problems if the required resources are difficult or impossible to acquire, in this situation a

  student will have great difficulty in completing the Dissertation by the deadline. Solution:

  make sure that ALL of the resources you require for your Dissertation are available from the

  start.

  • Failure to maintain regular contact with your Dissertation Supervisor. This is very important

  because without the regular guidance given by the Supervisor the student can end up

  producing a piece of work which is not suitable as a Dissertation. In extreme cases where

  the student has very little contact with the Supervisor, this almost always results in the

  student failing the Dissertation. Solution: this is the most common reason for failing, so see

  your Dissertation Supervisor regularly.

  • Including material taken from books, articles, etc., which you do not understand. Solution:

  do not include any material in your Final Report which you do not understand.

  • Using material taken from books, articles, etc., which has not been acknowledged: this will

  give the false impression that you are claiming that it is your own work. Again this is easy to

  discover, and is regarded as academic malpractice; which could ultimately lead to you

  failing your degree! Note: it is, of course, legitimate to make use of literature providing that

  you acknowledge it and that it is not the only material in your Dissertation. Solution: do not

  use any unacknowledged material.

  • Not including a critical evaluation of the work performed during the Dissertation in the

  conclusion. Solution: perform a critical evaluation of your work and include it in your

  conclusion.

  • Thinking that a Dissertation is just a large course work. The Dissertation must include work

  of greater depth, be more substantial than a large course work, show the development of

  existing skills and the acquisition of new skills. Solution: you must do sufficient and

  appropriate work.

  • Rushing the write up of the Final Report, resulting in poor illogical structure, English, layout,

  contents, etc. This results in a sloppy and poorly-written Report which does not create a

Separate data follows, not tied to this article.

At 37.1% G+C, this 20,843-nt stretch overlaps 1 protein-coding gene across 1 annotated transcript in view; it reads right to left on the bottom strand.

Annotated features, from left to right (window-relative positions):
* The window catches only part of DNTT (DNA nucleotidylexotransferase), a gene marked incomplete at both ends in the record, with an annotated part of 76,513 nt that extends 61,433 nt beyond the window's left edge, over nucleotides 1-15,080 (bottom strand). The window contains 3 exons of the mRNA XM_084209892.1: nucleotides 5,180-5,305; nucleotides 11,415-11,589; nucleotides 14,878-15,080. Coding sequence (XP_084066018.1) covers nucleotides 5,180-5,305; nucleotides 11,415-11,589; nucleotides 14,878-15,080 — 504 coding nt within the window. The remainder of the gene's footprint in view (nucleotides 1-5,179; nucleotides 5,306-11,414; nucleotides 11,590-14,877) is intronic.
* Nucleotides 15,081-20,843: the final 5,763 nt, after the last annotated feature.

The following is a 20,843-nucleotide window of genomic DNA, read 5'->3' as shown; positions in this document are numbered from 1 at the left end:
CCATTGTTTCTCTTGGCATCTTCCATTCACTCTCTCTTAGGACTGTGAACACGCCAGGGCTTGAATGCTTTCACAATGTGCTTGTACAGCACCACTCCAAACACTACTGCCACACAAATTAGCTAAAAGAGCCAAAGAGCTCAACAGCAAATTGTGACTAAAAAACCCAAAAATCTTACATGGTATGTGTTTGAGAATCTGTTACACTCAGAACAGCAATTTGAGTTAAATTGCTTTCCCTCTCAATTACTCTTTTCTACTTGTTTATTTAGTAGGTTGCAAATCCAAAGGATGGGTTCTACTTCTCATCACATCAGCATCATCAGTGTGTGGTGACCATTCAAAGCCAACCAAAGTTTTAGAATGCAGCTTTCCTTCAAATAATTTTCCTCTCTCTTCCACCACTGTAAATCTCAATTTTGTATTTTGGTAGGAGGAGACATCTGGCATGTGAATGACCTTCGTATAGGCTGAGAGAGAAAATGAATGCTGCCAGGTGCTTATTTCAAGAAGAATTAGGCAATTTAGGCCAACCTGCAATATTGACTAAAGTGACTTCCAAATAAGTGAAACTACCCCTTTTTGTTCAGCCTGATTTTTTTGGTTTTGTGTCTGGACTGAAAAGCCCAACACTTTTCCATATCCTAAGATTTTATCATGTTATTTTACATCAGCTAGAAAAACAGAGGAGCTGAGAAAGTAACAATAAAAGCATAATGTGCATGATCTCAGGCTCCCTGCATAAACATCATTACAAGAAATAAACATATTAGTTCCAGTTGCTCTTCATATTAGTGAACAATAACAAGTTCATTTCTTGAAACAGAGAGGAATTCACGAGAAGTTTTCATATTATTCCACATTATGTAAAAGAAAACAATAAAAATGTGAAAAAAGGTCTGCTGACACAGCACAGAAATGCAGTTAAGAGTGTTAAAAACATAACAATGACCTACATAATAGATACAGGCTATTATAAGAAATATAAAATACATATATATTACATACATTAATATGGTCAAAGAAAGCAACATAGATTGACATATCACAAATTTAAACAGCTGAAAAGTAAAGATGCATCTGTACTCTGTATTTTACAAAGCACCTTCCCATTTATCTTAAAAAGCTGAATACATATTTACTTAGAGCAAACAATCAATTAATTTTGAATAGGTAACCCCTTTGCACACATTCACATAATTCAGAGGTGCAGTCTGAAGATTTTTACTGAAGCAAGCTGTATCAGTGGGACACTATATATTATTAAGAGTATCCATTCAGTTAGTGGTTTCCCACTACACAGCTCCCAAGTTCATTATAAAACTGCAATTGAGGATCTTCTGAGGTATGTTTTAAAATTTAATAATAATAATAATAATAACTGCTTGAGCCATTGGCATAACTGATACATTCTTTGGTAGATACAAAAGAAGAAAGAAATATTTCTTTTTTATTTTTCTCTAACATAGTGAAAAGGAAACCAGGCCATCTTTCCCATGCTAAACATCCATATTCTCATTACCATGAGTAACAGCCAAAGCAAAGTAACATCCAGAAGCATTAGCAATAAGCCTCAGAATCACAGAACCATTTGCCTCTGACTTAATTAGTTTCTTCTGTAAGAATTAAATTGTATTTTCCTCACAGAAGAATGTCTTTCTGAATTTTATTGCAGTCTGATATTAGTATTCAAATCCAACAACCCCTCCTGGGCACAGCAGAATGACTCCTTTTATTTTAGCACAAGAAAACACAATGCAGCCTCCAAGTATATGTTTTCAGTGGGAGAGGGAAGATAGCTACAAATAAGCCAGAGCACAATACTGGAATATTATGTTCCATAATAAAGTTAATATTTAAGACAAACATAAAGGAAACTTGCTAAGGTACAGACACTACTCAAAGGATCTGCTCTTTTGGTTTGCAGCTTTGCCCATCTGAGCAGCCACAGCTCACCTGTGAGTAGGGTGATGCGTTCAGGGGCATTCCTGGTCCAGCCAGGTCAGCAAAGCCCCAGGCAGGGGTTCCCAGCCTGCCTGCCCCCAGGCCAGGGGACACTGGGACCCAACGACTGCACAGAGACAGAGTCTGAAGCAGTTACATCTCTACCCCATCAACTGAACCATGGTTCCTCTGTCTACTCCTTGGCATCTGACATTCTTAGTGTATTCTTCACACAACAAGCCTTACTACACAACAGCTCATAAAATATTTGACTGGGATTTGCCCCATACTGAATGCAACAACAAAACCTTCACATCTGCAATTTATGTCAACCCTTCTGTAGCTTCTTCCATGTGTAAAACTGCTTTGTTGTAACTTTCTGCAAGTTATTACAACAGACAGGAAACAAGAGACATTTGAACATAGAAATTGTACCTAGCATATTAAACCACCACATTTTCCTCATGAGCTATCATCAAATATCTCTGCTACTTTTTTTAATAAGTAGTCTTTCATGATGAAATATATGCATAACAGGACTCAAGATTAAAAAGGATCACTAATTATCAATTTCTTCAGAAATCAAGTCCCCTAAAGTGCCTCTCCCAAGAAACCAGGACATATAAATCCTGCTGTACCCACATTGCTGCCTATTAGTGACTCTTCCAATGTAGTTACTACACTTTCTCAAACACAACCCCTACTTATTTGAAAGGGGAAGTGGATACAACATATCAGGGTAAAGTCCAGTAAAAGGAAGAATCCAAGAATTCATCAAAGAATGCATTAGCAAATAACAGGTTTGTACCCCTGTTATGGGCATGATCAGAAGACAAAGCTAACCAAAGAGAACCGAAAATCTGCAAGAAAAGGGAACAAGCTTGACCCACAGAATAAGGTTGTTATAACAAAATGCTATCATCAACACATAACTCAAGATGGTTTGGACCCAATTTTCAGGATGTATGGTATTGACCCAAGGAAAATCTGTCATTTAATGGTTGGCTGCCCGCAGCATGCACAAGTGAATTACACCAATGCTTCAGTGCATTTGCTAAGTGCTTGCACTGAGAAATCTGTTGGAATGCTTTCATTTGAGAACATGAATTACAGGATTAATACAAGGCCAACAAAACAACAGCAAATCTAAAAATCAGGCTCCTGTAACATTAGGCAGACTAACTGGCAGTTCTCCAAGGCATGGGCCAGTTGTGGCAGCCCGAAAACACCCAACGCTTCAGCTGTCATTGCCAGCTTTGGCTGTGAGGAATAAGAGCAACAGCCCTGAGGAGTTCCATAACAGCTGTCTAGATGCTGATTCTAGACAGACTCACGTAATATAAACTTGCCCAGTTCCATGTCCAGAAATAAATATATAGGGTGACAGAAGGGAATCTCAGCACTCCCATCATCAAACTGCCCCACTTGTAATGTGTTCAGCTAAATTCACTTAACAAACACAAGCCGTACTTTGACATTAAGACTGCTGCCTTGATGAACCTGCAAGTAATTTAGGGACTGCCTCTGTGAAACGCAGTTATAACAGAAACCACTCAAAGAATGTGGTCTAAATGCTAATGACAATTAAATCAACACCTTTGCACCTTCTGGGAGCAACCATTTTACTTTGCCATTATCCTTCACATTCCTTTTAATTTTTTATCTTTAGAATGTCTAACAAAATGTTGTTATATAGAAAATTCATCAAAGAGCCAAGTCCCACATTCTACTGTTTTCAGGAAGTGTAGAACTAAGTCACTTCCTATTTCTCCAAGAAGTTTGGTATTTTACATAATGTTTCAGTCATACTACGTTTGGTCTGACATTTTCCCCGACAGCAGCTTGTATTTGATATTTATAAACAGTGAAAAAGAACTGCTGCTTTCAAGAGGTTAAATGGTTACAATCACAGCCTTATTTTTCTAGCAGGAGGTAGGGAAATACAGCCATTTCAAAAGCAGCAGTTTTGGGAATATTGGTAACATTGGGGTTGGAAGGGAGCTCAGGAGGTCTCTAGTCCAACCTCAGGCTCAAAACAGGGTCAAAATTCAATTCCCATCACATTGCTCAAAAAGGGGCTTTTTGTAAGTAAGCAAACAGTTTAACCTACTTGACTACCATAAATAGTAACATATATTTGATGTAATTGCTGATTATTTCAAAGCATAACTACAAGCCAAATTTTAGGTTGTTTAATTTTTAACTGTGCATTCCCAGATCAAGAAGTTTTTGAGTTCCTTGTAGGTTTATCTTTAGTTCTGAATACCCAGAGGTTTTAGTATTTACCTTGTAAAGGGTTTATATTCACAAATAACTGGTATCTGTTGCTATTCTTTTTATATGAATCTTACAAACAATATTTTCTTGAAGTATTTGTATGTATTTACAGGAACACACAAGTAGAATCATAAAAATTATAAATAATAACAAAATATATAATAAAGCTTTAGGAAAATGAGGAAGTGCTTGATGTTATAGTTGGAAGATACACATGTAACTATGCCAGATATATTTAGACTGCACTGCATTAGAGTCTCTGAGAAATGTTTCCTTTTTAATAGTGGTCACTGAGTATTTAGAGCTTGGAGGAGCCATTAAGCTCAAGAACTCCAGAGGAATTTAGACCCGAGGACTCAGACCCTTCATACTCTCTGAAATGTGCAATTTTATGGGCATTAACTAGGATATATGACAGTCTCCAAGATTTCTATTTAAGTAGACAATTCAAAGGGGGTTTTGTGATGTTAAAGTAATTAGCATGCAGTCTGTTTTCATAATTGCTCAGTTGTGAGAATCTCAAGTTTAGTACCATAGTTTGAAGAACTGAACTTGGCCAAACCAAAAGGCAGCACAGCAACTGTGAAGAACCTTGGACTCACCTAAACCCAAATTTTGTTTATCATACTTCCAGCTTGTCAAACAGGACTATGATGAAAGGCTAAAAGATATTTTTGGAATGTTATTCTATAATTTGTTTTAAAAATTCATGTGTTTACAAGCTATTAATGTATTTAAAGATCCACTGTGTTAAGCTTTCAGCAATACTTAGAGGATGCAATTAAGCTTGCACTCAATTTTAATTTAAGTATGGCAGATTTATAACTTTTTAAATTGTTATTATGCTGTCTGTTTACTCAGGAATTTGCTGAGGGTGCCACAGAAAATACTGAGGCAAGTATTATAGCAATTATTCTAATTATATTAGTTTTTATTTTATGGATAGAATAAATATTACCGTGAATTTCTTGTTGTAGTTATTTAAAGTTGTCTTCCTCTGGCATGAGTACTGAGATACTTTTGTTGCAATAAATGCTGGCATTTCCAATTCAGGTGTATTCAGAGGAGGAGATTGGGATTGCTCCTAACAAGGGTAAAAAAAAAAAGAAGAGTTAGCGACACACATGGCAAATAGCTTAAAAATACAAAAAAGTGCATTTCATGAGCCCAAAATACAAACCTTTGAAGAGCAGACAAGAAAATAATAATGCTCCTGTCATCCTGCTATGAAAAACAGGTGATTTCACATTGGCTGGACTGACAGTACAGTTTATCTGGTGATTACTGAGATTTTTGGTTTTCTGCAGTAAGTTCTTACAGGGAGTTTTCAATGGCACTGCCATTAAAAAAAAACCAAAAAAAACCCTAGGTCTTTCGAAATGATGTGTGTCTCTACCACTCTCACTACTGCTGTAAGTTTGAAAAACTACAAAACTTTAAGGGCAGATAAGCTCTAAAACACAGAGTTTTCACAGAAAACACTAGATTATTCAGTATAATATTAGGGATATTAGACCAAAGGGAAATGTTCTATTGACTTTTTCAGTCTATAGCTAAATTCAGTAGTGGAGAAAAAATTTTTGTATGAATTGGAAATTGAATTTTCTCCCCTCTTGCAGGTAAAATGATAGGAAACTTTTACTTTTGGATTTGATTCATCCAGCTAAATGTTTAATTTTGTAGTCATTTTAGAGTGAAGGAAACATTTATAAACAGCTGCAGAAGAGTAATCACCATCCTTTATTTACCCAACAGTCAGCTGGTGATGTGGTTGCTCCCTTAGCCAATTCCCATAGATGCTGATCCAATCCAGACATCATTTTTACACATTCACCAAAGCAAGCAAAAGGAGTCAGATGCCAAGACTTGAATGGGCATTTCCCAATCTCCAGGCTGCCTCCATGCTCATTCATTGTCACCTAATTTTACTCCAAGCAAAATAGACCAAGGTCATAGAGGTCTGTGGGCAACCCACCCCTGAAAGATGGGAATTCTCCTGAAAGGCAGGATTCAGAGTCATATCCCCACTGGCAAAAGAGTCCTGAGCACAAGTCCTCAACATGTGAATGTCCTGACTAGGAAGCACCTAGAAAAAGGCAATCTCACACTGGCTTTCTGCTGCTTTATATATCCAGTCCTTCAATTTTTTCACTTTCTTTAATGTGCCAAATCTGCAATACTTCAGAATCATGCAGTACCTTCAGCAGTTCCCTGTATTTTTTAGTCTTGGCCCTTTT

good impression. Solution: you should try to write the Final Report as you do the work,

  rather than leave it until just before it must be submitted.

  Note: this is not an exhaustive list and there are still plenty of novel ways to fail the Dissertation.

  Cheating and Plagiarism

  While you are studying here your academic performance will be assessed on the basis of your own

  work. Students who cheat are trying to gain an unfair advantage over other students. These are

  serious offences within the University, and anyone caught cheating in the Dissertation is likely to

  have their registration suspended or be excluded from the whole course.

  Plagiarism is a particular form of cheating. Plagiarism must be avoided. It is your responsibility to

  ensure that you understand correct referencing practices. Consult your Dissertation Supervisor if

  you need any further advice. As a university student, you are expected to use appropriate

  references and keep carefully detailed notes of all your sources of material, including any down

  loaded from the Internet. It is your responsibility to ensure that you are not vulnerable to any

  alleged breaches of the assessment regulations.

  2. Learning Outcomes

  On successful completion of the module students will be able to:

  1. Identify and critically analyse a system, issue, or problem of current interest within the context

  of computing and Web (CW1).

  2. Construct a thorough, well-focused and detailed plan and negotiate appropriate final and

  intermediate deliverables and associated learning (CW1).

  3. Evaluate appropriate academic research literature and theoretical perspectives relevant to the

  chosen topic (CW1,CW3).

  4. Manage the dissertation effectively demonstrating systematic and effective planning, progress

  monitoring, reflection and use of time and resources. (CW2 ,CW3).

  5. Synthesise and confirm information, ideas and practices from both secondary and primary

  sources (CW3).

  6. Critically evaluate the methodology undertaken to fulfil the aim and the objectives of the

  dissertation (CW3).

  7. Articulate and demonstrate the outcomes of the dissertation clearly and in a professional

  manner (CW3).

  3. Outline Content

  Since the Dissertation is individually negotiated, most learning will be self-directed under the

  guidance of your supervisor. However, we recognise that there are some specific aspects of the

  Dissertation with which most students require assistance. Consequently, some support and

  workshop sessions are provided during the autumn term. These workshop sessions reinforce and